Animals occupy an important position in culture and religion of traditional societies all over the world. In this context, many of the useful animals are given sacred status because of their important roles in human culture and religion. Examples could be cited of various domestic cow species which are worshipped by the traditional Hindu societies on a regular basis in recognition of their values to mankind . Not only this, even products such as excreta and urine of these animals are smeared on the floor areas of their houses with a belief that these products would sanctify their dwelling. Similarly, certain body parts such as the horn, hide, tail, and feathers of some other species of animals are used in their religious rituals as well. Traditional societies use a number of animals in their magico-religious sphere. Normally, animal parts and products such as the exoskeleton, bone, and glandular secretions are used as sprays, pendants, and amulets to ward off the perceived evil spirits. In many places, it is a common practice to offer animal sacrifices to appease specific deities and ancestral spirits. The sacrificial offerings are regarded as gifts to the deities that are supposed to maintain health and general well-being of those involved in the process [2, 3]. The animal species most frequently used in traditional folk medicine and practices have been recorded in different social-cultural contexts throughout the world [4,5,6,7,8,9,10,11,12,13,14]. Tribal people have faith in animal-based magico–religious therapies to heal a number of diseases and in witchcraft [15, 16]. Ethnic people of Rajasthan are simple, superstitious, God-fearing people with their own customs, traditions, and folklore. They believe in the mystical world which affects health as well as wealth. The literature is scanty about the magico-religious therapies used to cure diseases by tribal people [17,18,19] of the state. Documentation of such types of beliefs is necessary before it vanishes. Therefore, the present study has been undertaken to know about the role of animals in magico-religious and socio-culture practices in the tribals of remote areas of Udaipur, Rajasthan.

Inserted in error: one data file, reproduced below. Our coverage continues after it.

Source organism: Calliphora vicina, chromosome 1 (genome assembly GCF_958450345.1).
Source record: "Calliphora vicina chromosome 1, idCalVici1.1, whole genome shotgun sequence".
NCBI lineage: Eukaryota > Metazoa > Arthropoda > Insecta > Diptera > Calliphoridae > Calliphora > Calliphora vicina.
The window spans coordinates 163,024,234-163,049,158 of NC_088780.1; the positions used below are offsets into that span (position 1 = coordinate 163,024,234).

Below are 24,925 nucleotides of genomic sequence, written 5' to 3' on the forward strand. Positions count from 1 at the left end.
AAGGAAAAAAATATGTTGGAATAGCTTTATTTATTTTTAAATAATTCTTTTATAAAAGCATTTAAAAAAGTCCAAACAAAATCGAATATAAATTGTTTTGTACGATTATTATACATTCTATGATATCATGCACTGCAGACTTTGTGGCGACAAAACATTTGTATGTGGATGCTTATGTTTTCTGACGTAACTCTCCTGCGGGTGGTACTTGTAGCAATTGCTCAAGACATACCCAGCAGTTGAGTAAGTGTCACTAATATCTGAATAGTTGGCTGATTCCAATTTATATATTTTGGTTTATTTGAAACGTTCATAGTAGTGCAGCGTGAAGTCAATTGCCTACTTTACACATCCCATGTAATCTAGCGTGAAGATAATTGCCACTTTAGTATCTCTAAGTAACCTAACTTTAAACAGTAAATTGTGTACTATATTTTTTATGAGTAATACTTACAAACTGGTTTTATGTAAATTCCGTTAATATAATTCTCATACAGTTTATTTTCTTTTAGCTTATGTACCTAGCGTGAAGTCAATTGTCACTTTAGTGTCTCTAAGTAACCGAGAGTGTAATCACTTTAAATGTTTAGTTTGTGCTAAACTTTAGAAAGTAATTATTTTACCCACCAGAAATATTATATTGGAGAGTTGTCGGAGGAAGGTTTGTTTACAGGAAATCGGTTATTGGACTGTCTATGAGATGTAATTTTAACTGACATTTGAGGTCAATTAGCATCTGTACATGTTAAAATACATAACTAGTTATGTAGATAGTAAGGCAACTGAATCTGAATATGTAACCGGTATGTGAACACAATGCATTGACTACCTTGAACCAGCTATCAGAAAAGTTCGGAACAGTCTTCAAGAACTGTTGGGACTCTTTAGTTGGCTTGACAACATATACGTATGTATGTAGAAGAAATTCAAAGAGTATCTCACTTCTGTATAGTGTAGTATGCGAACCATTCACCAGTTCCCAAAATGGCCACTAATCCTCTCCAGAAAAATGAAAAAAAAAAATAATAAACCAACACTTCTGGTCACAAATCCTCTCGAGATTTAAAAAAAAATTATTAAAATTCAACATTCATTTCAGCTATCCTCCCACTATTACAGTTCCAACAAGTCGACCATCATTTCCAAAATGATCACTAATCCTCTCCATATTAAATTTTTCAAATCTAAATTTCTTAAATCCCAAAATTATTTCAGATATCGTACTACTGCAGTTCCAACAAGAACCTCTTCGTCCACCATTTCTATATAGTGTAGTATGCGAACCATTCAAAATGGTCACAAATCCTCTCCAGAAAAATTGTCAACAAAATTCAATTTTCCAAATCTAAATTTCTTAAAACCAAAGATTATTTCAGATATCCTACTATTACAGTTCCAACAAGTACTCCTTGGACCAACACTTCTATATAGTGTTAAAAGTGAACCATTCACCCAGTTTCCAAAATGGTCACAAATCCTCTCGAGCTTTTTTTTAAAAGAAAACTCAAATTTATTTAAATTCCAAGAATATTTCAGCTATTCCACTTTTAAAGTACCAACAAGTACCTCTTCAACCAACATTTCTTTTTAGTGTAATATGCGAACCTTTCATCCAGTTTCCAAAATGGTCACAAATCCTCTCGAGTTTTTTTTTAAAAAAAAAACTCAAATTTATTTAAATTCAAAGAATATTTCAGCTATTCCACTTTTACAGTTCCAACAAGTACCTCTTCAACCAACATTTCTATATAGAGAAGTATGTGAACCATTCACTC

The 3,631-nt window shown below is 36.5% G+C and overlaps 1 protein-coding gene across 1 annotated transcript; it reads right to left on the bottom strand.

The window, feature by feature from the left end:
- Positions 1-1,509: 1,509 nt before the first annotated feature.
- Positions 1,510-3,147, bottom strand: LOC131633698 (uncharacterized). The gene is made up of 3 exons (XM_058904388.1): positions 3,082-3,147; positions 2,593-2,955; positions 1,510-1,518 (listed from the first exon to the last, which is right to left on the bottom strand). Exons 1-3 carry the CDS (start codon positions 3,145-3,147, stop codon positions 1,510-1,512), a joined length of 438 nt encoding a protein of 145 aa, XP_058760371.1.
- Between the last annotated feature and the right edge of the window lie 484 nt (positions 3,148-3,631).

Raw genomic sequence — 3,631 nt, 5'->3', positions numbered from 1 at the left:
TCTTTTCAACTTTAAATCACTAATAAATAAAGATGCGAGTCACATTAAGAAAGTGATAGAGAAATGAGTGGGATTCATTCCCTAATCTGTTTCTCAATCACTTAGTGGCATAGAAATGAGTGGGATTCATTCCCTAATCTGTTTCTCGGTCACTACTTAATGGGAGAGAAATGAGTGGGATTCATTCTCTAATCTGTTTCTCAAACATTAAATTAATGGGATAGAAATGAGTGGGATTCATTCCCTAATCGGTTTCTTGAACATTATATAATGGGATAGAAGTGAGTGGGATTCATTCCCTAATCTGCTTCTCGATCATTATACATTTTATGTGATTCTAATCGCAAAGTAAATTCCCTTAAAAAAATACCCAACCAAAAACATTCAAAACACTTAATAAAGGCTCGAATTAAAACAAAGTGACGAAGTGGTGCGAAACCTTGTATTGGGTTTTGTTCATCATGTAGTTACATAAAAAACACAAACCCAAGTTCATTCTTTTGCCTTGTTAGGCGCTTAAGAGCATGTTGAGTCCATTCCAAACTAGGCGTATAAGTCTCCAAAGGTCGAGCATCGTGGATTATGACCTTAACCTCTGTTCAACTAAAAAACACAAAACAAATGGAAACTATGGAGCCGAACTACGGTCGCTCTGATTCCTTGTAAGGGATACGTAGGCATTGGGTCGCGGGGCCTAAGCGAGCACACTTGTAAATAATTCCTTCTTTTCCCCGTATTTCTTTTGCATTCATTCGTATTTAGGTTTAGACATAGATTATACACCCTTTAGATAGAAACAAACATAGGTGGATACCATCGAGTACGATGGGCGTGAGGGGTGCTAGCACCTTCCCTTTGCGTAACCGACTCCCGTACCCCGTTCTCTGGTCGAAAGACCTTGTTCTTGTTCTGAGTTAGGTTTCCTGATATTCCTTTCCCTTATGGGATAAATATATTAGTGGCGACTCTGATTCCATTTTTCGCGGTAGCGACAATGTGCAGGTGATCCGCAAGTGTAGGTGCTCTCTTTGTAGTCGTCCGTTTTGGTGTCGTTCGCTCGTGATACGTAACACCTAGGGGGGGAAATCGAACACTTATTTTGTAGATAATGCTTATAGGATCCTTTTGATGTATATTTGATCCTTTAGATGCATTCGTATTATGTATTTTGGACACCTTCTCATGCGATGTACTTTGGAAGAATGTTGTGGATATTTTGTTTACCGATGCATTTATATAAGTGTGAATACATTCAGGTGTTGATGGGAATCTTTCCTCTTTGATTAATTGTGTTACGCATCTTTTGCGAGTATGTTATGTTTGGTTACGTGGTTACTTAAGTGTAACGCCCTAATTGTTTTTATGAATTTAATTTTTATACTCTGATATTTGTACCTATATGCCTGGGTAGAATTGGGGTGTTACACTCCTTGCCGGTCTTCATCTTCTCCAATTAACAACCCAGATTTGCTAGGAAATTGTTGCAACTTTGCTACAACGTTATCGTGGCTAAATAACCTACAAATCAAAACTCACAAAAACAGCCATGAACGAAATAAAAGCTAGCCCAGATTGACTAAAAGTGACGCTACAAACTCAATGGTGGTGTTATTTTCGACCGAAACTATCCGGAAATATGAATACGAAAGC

Rajasthan is located in the north-western part of India. Its geographical location is between 23° 04′ to 30° 11′ and 30° 11′ North and 69° 30′ to 78° 17′ East with the tropic of cancer passing through its southernmost tip. Udaipur district (23° 46′ to 26° 20′ North and 73° 0 East to 74° 35′ East) comprises of 11 tehsils (a tehsil is an administrative division within the district), namely, Kotra, Jhadol, Kherwara, Rishabhdev, Sarada, Salumbar, Lasadia, Vallabhnagar, Mavli, Gogunda, and Girva. Among these, six tehsils (Gogunda, Salumbar, Kotra, Jhadol, Girva, and Kherwada) are rich in tribal population, and therefore, these were the focus of the study (Fig. 1).
Design of study
A general idea about the district-wise distribution of these tribes was obtained from the tribal map of Rajasthan. These tribal-rich areas were considered as study area and were the sites of survey. The ethnozoological data were obtained by an emic approach, through the following tools:
Semi-structured interviews: These are qualitative methods of enquiry that combines a pre-determined set of open questions (questions that prompt discussion) with the opportunity for the interviewer to explore a particular objective.